‘The Stocks of Gun-Makers Go Up’
In the wake of the massacre at a gay nightclub in Orlando Sunday morning, shares of Smith & Wesson jumped 7 percent in Monday’s trading session. Though the stock stabilized in Tuesday trading, it has nonetheless managed to gain 5.5 percent in the last five days of market activity.
This is Forbes staff writer Maggie McGrath yesterday, June 16. She’s ready with the answer to the question I’ve just placed in your mind: Why would a mass killing make gun manufacturers’ stocks go up, not down?
It’s one of the more jarring market correlations that exists in finance: when a gun tragedy occurs, the stocks of gun-makers go up, because firearm enthusiasts rush to buy up that which they fear will soon be unobtainable as a result of tightened gun laws. Then, when gun control measures fail to materialize, the stocks go back down.
It’s not the purpose of Writer Unboxed to debate gun control. Nor is it our place here to ascribe motivations to armed assailants in highly publicized attacks.
Politics are not the issue here for us today, although they are for many in the United Kingdom, where official campaigning both for “Vote Leave” and “Vote Remain” has been suspended ahead of the upcoming (June 23) referendum on the UK’s membership in the European Union. That nation is trying to get to grips with the nightmare of Labour MP Jo Cox’s shooting death yesterday (June 16) in Birstall, West Yorkshire, by a man witnesses say shouted “Britain first!” or “Put Britain first!” during his assault. The organization Britain First is condemning the murder.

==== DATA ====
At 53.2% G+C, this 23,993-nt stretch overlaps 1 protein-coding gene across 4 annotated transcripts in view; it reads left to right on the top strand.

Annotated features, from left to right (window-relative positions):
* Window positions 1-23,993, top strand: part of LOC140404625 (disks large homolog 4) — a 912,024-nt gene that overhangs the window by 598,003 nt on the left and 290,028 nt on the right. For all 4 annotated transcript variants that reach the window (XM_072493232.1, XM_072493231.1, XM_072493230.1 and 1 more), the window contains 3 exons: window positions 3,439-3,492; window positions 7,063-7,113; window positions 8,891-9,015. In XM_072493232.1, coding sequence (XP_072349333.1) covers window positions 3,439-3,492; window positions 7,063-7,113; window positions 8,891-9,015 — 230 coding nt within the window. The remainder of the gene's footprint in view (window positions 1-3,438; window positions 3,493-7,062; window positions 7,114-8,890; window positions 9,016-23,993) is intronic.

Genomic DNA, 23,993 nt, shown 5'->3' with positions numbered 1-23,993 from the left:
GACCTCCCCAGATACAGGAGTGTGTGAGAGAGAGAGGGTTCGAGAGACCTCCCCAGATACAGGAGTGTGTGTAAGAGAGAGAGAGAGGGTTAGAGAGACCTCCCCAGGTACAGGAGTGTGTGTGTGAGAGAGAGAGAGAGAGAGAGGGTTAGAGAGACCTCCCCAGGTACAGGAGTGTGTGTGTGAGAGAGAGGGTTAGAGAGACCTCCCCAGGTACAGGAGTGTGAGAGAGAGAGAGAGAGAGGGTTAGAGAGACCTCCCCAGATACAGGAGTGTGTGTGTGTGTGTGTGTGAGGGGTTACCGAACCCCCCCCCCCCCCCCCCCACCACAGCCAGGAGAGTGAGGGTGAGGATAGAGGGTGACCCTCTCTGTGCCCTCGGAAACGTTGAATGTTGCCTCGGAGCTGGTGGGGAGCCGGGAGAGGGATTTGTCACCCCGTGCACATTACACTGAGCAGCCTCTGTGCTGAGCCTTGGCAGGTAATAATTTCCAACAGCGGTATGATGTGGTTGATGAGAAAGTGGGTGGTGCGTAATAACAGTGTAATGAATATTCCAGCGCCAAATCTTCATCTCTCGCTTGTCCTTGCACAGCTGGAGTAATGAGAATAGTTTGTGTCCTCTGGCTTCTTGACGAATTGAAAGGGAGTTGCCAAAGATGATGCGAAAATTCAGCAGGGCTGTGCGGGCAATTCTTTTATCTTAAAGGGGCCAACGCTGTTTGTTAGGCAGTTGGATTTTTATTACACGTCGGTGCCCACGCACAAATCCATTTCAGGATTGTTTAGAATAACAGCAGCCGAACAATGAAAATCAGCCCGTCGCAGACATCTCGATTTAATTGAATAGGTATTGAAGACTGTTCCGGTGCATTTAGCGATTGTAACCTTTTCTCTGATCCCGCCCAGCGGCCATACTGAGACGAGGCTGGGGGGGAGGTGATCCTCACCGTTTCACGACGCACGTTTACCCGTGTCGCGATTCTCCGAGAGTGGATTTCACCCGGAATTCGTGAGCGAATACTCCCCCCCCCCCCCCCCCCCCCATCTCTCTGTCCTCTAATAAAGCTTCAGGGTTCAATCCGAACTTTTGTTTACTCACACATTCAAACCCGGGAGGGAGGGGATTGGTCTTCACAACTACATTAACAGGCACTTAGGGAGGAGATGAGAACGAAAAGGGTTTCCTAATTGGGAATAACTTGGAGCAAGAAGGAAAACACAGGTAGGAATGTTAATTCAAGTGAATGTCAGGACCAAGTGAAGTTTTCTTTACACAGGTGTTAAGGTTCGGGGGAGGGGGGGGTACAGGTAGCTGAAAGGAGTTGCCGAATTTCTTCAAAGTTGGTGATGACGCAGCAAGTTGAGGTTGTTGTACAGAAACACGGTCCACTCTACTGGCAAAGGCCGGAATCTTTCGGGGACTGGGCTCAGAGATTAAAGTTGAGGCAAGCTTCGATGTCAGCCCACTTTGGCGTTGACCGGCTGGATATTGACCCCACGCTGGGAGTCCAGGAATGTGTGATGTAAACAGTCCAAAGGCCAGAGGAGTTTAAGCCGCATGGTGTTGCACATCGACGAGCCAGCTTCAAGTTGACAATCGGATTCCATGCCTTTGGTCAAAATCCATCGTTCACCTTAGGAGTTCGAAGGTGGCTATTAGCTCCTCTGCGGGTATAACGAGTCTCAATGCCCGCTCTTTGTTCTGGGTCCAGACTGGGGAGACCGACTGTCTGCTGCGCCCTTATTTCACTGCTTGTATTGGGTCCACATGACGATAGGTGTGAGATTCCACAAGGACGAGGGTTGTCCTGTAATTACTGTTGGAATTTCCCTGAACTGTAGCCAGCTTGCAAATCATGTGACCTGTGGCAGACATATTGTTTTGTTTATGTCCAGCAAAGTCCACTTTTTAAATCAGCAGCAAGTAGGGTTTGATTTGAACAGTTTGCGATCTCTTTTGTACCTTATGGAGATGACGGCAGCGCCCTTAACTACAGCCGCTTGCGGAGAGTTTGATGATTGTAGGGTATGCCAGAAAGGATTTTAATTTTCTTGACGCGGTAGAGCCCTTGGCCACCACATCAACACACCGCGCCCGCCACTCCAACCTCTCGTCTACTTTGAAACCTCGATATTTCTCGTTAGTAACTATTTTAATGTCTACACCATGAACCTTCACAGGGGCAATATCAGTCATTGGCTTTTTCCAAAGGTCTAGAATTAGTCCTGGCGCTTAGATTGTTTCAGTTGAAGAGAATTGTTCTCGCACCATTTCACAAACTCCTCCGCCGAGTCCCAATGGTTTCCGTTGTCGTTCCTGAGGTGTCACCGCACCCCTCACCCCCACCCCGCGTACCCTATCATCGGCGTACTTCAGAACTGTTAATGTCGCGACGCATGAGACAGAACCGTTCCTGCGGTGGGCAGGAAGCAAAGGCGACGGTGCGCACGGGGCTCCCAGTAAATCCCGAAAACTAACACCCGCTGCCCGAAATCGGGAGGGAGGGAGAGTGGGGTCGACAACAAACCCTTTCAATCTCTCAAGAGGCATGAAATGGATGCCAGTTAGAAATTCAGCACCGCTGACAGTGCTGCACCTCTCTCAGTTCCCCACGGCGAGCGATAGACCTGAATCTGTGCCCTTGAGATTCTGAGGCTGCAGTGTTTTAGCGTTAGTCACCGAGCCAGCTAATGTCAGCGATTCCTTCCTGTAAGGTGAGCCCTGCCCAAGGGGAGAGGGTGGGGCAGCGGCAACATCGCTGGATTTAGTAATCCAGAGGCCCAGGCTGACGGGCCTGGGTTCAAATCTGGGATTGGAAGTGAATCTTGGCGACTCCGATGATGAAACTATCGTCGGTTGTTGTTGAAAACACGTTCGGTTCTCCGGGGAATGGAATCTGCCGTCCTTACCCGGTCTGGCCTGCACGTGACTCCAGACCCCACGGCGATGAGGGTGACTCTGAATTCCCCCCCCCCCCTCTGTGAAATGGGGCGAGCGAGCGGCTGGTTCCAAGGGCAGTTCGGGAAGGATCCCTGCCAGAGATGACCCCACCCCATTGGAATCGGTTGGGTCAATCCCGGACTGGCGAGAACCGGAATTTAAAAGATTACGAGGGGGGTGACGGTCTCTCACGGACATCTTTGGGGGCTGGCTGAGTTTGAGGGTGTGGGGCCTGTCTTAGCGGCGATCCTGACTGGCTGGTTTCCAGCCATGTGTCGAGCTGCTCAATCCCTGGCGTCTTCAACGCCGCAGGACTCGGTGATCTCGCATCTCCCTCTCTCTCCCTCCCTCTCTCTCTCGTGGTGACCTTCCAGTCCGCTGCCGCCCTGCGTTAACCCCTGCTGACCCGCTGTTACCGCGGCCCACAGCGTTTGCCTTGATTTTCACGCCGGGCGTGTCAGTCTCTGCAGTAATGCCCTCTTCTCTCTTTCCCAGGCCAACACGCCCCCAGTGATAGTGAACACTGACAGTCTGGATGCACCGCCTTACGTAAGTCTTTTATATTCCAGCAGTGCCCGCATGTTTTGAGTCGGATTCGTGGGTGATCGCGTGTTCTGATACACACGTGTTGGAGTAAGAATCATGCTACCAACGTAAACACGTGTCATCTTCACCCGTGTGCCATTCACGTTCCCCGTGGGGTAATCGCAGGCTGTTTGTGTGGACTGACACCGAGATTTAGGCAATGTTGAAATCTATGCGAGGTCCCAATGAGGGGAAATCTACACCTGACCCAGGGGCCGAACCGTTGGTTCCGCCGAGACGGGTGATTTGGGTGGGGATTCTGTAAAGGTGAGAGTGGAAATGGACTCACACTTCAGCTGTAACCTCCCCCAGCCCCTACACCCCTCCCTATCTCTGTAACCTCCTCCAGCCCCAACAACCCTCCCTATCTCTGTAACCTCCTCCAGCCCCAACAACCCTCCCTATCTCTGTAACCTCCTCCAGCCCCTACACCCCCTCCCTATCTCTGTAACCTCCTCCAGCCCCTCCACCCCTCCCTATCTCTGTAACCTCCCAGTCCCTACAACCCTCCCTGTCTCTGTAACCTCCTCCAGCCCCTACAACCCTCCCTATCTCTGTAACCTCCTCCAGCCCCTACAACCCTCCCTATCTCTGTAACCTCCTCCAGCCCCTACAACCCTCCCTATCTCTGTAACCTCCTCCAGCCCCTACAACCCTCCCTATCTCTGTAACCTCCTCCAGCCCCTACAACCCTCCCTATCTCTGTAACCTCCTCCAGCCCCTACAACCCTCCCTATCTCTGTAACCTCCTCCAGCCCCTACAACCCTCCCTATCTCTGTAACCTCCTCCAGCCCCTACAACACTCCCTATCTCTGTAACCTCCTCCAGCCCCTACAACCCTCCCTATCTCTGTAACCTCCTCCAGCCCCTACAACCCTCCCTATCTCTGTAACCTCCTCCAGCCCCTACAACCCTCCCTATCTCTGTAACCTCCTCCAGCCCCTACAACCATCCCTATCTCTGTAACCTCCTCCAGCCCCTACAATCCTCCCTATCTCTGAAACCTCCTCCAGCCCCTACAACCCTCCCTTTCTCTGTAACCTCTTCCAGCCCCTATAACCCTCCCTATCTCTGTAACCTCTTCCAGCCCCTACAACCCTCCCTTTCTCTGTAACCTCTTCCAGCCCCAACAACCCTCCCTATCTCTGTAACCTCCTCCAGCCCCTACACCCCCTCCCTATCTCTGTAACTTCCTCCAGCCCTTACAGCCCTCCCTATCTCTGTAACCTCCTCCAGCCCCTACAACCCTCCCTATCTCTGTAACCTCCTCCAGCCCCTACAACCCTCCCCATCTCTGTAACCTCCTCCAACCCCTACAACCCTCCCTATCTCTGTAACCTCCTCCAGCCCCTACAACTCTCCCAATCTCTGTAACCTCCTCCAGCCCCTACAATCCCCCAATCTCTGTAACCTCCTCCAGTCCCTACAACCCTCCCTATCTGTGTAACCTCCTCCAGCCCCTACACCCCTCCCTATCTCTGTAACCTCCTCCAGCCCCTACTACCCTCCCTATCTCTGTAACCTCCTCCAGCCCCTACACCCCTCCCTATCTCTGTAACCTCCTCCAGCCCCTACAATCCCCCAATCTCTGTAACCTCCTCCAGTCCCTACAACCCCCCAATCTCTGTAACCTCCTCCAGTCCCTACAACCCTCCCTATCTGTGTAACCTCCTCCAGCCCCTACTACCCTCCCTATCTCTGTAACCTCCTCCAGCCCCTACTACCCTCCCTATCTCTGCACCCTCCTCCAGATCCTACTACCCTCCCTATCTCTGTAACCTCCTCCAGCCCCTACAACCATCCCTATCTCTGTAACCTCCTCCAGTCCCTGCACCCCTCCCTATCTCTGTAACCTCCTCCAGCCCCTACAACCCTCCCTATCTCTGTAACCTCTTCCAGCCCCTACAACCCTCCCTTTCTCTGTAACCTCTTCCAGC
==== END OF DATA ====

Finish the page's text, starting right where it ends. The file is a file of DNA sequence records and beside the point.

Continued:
Those who do discuss these events as part of our political life, may understandably be inflamed and focused on them. They might very well like to engage you in the debate. So compelling is the Orlando incident, after all, that Democratic members of the Senate have staged a 15-hour filibuster, ending it when Republicans agreed to hold votes on two gun control amendments. The UK already has tight gun-control laws, which is one reason the Cox shooting is all the more shocking there. It was a year ago today that Dylann S. Roof allegedly shot and killed nine people in a church in Charleston.
Naturally, the public conversation is building. And even as we stand down from it here, we recognize its importance. However our nations work through their respective tragedies and controversies, these events and their impact are in our faces, as they must be.
What is our own “item of interest” here at Writer Unboxed is the question of response—of responsibility—in such critical moments, as writers.
The debate around gun control, whatever may be your opinions on the matter, gains traction with each of these unspeakable events. But so does the dilemma faced by many writers, especially in an era when a chatty public presence is something authors are expected to maintain on social media.
It’s my provocation for you today.